Foot Dragging and Fussing

Well okay, damn it.  I’ve done all the foot dragging and fussing and “I will not go gently” that I can do, and it is still apparent that summer (such as it was, and I’m tempted to put the word in air quotes) is nonetheless over and fall is here.  School has started, a crackling fire in the fireplace is now welcome on chilly evenings, and slippers are no longer optional.

So it is time to concede graciously, be a good sport, and welcome the change of seasons as though it were just exactly what I’ve been longing for all along.

There are a lot of pleasures that come with fall.  Watching the cat stretch out like a parenthesis in front of the aforementioned fire, turn his tummy to the heat, and make that soft “mrrph” sound of contentment that is half purr and half exhale.  Reuniting with favorite sweaters.  Flame-bright trees appearing out of the fog as I run.  Snuggling under a blanket on the couch.   And hearty soups.

It’s time again, to start making big batches of hot, thick, savory soups.  This Coconut Red Lentil Soup is one I went mad for last spring, and I’m happy to renew the acquaintance.  Aside from being delicious, it also gives me a reason to go to the wonderful Indian grocery store near my house, to scoop yellow split peas out of the giant open bin, replenish my supply of saffron, and then poke around the packed aisles full of mysteries and wonders.

This soup is as hearty and satisfying as any lentil soup, but the flavors are bright and clean rather than earthy– the spices subtle, but just complex enough to be intriguing.  It keeps well in the refrigerator for several days and if anything, gets better as the flavors meld.  It is excellent served over brown rice, farro, or other cooked grain, but I like it best on its own.

If I can’t hang on to summer any longer, at least I can console myself with soup.

Coconut Red Lentil Soup

(slightly adapted from 101 Cookbooks)

  • 1 cup yellow split peas
  • 1 cup red lentils
  • 8 cups water
  • 1 medium carrot, cut into 1/2-inch dice
  • 2 tablespoons fresh peeled and minced ginger
  • 2 tablespoons curry powder
  • 2 tablespoons butter
  • 4 green onions, thinly sliced
  • 1/3 cup raisins
  • 1/4  cup tomato paste
  • 1 pinch of saffron threads (optional, but recommended)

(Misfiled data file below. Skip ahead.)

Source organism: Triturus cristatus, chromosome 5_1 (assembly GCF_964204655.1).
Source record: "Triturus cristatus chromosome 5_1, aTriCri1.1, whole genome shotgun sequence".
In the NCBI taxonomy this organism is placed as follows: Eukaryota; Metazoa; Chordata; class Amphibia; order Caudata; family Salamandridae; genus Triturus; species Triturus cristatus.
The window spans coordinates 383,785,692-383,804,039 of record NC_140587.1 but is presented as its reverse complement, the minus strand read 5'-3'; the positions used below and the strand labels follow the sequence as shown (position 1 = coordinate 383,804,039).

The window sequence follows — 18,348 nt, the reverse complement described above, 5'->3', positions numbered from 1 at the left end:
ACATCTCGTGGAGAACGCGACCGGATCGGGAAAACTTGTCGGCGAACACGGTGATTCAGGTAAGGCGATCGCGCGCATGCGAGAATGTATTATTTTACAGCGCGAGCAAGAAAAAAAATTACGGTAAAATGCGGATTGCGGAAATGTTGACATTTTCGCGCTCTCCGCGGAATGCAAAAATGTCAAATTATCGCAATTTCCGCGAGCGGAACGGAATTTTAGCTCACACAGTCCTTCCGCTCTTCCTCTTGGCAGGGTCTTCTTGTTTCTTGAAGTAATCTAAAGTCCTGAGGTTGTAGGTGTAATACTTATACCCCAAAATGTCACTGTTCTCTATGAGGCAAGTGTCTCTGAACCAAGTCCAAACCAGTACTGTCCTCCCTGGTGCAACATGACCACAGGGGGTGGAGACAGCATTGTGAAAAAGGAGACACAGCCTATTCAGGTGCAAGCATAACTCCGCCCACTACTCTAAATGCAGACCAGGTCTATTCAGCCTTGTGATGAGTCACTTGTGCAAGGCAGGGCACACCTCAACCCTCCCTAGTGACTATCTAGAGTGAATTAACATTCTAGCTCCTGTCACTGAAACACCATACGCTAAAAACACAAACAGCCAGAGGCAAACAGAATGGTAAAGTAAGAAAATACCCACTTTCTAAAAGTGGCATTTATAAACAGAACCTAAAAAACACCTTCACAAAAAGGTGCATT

• 1 13.5-ounce can coconut milk
  • 3 teaspoons salt

Rinse peas and lentils well, place in a large soup pot, cover with the water, and bring to a boil. Reduce heat to a simmer and add the carrot and 1/4 of the ginger. Cover and simmer for about 30 minutes, or until the split peas are soft.

Meanwhile, in a small dry skillet over low heat, toast the curry powder until it is fragrant.  Set aside.  Place the butter in a pan over medium heat, add the green onions, the remaining ginger, and raisins.  Sauté for two minutes stirring constantly, then add the tomato paste and saffron, and cook for another minute or two more.

Add the toasted curry powder to the tomato paste mixture, mix well, then add this to the simmering soup along with the coconut milk and salt. Simmer, uncovered, for 20 minutes or until desired consistency.   Adjust salt to taste.

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12 thoughts on “Foot Dragging and Fussing

  1. Chef Dennis

    I guess it is time for fall, no use fighting it! That is a wonderful soup to celebrate the season, lentils and split peas are a great combination……the coconut milk must really enhance the flavors, thanks for sharing this soup for the season!

    Reply
  2. Stella

    Hey Rowdy, I welcome Autumn here in the subtropics. It means cool breezes, chilly nights, and lots of movies with soup-like this one! It looks delicious. I make a red lentil soup, but I’ve never added coconut. Bookmarked for when it does start to chill a bit here;-)

    Reply
  3. Monet

    Soup is always a great way to transition into fall…it is certainly something I look forward to during the warmer months. I imagine that this lentil soup is just delicious on a cooler evening. The coconut milk sounds like a wonderful addition and anything with curry and saffron(!) has to be out of this world.

    Reply

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